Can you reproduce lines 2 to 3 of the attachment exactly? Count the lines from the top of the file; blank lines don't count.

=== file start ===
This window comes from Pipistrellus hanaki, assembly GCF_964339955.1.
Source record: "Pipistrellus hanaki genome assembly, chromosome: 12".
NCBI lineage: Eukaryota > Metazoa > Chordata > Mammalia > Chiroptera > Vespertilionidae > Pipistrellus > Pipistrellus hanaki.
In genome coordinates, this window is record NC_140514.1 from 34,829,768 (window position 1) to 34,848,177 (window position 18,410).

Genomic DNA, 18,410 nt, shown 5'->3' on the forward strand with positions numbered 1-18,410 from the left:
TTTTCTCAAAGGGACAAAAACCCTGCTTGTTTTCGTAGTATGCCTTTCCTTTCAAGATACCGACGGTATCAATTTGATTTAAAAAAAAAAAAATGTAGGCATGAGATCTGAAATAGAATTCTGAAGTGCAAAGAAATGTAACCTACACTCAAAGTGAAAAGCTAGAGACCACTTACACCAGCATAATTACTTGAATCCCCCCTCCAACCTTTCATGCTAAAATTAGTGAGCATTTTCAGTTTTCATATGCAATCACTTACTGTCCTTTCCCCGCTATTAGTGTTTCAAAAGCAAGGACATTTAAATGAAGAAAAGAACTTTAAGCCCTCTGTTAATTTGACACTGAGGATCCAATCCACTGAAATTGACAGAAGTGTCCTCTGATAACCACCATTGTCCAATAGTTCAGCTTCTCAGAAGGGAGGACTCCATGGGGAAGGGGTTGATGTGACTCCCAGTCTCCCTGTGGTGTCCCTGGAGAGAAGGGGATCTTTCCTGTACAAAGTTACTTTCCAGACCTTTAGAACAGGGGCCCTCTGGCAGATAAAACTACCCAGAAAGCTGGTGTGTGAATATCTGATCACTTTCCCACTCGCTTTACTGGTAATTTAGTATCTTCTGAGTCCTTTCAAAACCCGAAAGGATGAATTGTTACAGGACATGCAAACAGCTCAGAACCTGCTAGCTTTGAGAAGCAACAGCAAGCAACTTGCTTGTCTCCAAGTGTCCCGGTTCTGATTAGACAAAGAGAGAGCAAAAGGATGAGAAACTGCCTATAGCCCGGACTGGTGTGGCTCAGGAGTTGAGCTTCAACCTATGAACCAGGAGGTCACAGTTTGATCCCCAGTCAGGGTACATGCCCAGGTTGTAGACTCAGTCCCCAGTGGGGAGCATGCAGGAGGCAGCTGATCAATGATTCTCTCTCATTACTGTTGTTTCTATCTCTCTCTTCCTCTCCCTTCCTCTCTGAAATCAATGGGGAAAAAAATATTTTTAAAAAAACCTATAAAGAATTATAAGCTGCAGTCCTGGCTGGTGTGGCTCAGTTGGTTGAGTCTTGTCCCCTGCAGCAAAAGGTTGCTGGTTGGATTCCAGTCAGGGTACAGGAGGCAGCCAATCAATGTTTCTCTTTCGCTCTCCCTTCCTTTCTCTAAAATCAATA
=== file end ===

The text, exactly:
Source record: "Pipistrellus hanaki genome assembly, chromosome: 12".
NCBI lineage: Eukaryota > Metazoa > Chordata > Mammalia > Chiroptera > Vespertilionidae > Pipistrellus > Pipistrellus hanaki.